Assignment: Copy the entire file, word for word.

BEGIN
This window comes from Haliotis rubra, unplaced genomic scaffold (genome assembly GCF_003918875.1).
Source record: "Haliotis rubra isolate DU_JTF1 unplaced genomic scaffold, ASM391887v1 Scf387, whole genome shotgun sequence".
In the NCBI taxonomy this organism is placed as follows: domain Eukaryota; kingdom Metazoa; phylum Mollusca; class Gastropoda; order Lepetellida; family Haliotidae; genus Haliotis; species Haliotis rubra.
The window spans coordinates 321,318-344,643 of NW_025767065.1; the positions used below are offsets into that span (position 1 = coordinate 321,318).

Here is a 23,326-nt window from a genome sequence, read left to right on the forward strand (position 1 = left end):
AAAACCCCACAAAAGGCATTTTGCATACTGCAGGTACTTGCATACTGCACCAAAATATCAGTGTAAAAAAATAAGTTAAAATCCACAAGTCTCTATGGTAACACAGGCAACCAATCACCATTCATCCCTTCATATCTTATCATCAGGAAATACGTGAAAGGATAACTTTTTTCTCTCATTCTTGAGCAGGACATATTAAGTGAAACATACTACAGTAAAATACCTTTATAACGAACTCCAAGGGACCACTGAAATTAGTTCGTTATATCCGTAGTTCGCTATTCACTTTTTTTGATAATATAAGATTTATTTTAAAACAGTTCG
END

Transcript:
This window comes from Haliotis rubra, unplaced genomic scaffold (genome assembly GCF_003918875.1).
Source record: "Haliotis rubra isolate DU_JTF1 unplaced genomic scaffold, ASM391887v1 Scf387, whole genome shotgun sequence".
In the NCBI taxonomy this organism is placed as follows: domain Eukaryota; kingdom Metazoa; phylum Mollusca; class Gastropoda; order Lepetellida; family Haliotidae; genus Haliotis; species Haliotis rubra.
The window spans coordinates 321,318-344,643 of NW_025767065.1; the positions used below are offsets into that span (position 1 = coordinate 321,318).

Here is a 23,326-nt window from a genome sequence, read left to right on the forward strand (position 1 = left end):
AAAACCCCACAAAAGGCATTTTGCATACTGCAGGTACTTGCATACTGCACCAAAATATCAGTGTAAAAAAATAAGTTAAAATCCACAAGTCTCTATGGTAACACAGGCAACCAATCACCATTCATCCCTTCATATCTTATCATCAGGAAATACGTGAAAGGATAACTTTTTTCTCTCATTCTTGAGCAGGACATATTAAGTGAAACATACTACAGTAAAATACCTTTATAACGAACTCCAAGGGACCACTGAAATTAGTTCGTTATATCCGTAGTTCGCTATTCACTTTTTTTGATAATATAAGATTTATTTTAAAACAGTTCG